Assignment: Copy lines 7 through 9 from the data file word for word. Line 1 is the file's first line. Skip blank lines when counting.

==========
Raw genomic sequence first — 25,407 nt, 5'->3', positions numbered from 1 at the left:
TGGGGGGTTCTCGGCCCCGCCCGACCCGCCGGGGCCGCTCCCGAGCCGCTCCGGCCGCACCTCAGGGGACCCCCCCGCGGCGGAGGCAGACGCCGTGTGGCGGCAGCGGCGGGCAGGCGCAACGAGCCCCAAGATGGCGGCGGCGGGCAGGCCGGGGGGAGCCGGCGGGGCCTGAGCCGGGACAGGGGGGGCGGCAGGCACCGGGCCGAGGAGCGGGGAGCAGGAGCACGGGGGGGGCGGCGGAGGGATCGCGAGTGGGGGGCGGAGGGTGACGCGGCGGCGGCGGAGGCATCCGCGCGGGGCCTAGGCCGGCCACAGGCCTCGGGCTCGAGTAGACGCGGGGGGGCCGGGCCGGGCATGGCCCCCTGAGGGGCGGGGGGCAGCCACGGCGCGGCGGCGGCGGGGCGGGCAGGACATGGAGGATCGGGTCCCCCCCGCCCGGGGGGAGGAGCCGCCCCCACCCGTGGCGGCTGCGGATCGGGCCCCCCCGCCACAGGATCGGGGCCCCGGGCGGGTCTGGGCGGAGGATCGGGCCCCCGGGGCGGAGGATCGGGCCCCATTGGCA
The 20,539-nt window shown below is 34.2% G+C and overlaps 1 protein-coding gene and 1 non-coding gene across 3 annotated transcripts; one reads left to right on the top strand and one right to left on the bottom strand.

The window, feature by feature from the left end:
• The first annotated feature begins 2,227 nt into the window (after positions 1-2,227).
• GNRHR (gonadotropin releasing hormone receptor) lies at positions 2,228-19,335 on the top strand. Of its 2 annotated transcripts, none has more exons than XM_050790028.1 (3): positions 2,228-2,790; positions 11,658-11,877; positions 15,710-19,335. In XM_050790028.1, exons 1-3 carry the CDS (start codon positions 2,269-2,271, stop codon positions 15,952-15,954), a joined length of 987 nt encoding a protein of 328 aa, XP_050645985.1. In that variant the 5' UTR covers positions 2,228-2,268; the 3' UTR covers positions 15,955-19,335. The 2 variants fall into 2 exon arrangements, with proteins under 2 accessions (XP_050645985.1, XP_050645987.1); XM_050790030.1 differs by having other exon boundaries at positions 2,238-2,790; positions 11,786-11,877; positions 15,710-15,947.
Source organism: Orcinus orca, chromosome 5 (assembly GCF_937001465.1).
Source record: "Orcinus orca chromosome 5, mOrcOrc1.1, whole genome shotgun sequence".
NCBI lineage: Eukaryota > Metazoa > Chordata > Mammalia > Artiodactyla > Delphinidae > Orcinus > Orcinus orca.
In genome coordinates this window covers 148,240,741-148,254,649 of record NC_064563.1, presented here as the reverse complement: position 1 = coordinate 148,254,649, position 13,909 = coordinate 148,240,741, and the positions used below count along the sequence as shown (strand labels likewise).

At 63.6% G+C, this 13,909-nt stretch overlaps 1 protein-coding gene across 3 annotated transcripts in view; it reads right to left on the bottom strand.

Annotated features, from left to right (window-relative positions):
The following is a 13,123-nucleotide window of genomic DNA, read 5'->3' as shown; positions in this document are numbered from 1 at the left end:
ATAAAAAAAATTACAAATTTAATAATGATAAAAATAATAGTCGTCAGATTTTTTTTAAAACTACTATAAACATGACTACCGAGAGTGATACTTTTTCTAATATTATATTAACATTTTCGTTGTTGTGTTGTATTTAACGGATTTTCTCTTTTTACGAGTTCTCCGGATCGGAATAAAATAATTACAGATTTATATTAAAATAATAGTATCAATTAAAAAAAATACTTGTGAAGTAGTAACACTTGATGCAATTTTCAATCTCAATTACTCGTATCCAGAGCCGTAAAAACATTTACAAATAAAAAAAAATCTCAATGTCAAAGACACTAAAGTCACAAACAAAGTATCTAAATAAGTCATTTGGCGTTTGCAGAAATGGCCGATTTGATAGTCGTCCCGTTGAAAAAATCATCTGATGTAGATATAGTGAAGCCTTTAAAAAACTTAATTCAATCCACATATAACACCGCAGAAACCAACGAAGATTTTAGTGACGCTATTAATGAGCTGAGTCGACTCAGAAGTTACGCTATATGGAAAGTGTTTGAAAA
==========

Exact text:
Source organism: Orcinus orca, chromosome 5 (assembly GCF_937001465.1).
Source record: "Orcinus orca chromosome 5, mOrcOrc1.1, whole genome shotgun sequence".
NCBI lineage: Eukaryota > Metazoa > Chordata > Mammalia > Artiodactyla > Delphinidae > Orcinus > Orcinus orca.